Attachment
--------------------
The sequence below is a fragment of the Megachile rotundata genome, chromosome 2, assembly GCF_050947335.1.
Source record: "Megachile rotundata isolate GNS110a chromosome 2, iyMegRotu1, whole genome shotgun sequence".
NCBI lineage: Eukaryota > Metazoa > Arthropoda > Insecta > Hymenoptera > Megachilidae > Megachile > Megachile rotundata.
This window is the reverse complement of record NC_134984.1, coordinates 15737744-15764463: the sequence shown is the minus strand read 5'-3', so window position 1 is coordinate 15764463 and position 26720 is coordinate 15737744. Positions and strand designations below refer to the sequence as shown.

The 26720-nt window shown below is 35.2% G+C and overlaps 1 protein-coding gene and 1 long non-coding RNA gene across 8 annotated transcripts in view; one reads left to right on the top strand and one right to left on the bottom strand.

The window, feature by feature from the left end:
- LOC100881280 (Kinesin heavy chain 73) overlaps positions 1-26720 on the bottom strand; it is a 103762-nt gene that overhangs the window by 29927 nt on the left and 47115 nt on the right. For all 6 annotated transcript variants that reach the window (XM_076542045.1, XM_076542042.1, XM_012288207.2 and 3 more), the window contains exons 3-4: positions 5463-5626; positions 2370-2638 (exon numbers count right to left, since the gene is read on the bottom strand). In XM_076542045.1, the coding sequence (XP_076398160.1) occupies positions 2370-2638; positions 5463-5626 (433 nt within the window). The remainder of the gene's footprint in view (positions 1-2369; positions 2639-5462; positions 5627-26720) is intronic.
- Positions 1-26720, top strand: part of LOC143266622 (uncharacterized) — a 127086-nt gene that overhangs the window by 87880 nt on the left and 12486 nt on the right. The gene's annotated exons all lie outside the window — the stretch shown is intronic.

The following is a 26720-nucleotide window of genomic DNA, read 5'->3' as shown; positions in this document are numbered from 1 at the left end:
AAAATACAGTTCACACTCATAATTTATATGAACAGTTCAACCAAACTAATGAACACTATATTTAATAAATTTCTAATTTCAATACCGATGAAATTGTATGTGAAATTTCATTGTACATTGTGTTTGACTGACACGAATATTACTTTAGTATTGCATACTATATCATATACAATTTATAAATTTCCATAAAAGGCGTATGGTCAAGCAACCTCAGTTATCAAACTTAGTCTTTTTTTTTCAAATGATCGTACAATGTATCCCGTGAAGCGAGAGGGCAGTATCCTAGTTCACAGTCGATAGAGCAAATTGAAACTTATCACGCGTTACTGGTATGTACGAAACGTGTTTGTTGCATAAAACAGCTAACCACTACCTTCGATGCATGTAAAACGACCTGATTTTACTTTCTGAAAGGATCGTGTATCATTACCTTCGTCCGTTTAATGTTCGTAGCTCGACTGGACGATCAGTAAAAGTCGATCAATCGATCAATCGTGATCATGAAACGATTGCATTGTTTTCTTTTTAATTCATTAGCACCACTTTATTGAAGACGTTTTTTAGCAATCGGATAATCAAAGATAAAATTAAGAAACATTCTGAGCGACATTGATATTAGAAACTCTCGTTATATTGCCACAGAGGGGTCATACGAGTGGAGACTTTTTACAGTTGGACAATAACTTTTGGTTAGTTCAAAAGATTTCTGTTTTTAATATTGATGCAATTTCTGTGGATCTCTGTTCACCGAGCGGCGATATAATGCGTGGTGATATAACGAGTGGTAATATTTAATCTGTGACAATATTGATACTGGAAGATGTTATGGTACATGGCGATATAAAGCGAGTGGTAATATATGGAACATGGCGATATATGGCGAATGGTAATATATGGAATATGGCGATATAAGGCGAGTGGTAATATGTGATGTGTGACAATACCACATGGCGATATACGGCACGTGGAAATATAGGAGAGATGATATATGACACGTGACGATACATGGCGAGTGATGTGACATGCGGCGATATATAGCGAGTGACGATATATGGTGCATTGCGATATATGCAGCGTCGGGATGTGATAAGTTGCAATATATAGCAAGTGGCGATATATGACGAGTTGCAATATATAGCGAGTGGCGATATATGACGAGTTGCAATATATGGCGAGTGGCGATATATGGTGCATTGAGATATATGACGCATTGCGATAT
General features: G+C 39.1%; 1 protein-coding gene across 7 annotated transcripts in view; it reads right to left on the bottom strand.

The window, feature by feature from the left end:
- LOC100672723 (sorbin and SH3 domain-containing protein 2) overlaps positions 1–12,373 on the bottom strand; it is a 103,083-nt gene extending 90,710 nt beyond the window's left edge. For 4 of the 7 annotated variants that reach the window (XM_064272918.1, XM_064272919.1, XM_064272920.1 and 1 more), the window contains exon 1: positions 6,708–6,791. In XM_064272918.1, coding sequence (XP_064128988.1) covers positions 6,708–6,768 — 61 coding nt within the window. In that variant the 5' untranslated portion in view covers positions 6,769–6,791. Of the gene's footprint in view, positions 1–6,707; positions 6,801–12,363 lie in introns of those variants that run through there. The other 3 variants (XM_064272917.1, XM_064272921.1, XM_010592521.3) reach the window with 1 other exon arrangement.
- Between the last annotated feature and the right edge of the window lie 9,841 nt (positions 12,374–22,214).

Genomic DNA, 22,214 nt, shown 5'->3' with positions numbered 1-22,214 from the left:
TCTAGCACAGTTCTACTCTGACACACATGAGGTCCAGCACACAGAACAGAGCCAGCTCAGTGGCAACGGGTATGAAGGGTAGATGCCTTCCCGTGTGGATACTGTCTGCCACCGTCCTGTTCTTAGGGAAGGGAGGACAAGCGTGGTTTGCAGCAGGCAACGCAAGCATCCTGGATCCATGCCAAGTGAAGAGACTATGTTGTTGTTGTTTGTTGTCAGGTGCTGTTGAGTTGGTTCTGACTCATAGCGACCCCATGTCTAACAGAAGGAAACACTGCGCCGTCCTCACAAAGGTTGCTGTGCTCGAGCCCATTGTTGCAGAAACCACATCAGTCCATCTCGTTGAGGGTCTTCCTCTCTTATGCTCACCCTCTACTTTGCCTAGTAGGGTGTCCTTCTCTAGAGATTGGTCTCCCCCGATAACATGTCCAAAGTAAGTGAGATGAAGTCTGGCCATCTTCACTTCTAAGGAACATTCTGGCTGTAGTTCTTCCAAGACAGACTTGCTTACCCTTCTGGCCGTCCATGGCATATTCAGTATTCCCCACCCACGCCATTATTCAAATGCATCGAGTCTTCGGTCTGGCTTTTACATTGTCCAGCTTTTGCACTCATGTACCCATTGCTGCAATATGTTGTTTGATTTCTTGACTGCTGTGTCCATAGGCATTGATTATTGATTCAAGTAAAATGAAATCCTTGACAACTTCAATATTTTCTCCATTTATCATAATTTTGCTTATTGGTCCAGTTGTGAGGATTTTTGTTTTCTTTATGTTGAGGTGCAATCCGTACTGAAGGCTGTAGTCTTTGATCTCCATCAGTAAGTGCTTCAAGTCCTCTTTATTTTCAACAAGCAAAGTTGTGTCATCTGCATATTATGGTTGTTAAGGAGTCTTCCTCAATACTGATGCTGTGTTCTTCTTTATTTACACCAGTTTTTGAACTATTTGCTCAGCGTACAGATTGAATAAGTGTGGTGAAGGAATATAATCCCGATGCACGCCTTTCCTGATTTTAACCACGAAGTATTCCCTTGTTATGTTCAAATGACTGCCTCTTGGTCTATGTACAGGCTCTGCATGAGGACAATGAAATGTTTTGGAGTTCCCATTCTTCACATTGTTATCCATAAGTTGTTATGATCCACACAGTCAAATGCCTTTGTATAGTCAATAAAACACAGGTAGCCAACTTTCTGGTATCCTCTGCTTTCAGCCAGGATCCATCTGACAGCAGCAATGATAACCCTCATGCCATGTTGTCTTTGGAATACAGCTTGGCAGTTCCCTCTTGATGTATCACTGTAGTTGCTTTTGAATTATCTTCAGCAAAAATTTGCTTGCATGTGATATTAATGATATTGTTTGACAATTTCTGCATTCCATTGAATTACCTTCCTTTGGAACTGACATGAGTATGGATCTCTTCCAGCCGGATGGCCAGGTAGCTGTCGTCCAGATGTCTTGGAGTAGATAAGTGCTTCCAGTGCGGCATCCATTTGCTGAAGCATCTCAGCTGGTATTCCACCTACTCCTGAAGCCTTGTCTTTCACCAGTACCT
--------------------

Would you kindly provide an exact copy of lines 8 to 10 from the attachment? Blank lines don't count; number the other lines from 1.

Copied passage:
- Positions 1-26720, top strand: part of LOC143266622 (uncharacterized) — a 127086-nt gene that overhangs the window by 87880 nt on the left and 12486 nt on the right. The gene's annotated exons all lie outside the window — the stretch shown is intronic.

The following is a 26720-nucleotide window of genomic DNA, read 5'->3' as shown; positions in this document are numbered from 1 at the left end:
AAAATACAGTTCACACTCATAATTTATATGAACAGTTCAACCAAACTAATGAACACTATATTTAATAAATTTCTAATTTCAATACCGATGAAATTGTATGTGAAATTTCATTGTACATTGTGTTTGACTGACACGAATATTACTTTAGTATTGCATACTATATCATATACAATTTATAAATTTCCATAAAAGGCGTATGGTCAAGCAACCTCAGTTATCAAACTTAGTCTTTTTTTTTCAAATGATCGTACAATGTATCCCGTGAAGCGAGAGGGCAGTATCCTAGTTCACAGTCGATAGAGCAAATTGAAACTTATCACGCGTTACTGGTATGTACGAAACGTGTTTGTTGCATAAAACAGCTAACCACTACCTTCGATGCATGTAAAACGACCTGATTTTACTTTCTGAAAGGATCGTGTATCATTACCTTCGTCCGTTTAATGTTCGTAGCTCGACTGGACGATCAGTAAAAGTCGATCAATCGATCAATCGTGATCATGAAACGATTGCATTGTTTTCTTTTTAATTCATTAGCACCACTTTATTGAAGACGTTTTTTAGCAATCGGATAATCAAAGATAAAATTAAGAAACATTCTGAGCGACATTGATATTAGAAACTCTCGTTATATTGCCACAGAGGGGTCATACGAGTGGAGACTTTTTACAGTTGGACAATAACTTTTGGTTAGTTCAAAAGATTTCTGTTTTTAATATTGATGCAATTTCTGTGGATCTCTGTTCACCGAGCGGCGATATAATGCGTGGTGATATAACGAGTGGTAATATTTAATCTGTGACAATATTGATACTGGAAGATGTTATGGTACATGGCGATATAAAGCGAGTGGTAATATATGGAACATGGCGATATATGGCGAATGGTAATATATGGAATATGGCGATATAAGGCGAGTGGTAATATGTGATGTGTGACAATACCACATGGCGATATACGGCACGTGGAAATATAGGAGAGATGATATATGACACGTGACGATACATGGCGAGTGATGTGACATGCGGCGATATATAGCGAGTGACGATATATGGTGCATTGCGATATATGCAGCGTCGGGATGTGATAAGTTGCAATATATAGCAAGTGGCGATATATGACGAGTTGCAATATATAGCGAGTGGCGATATATGACGAGTTGCAATATATGGCGAGTGGCGATATATGGTGCATTGAGATATATGACGCATTGCGATAT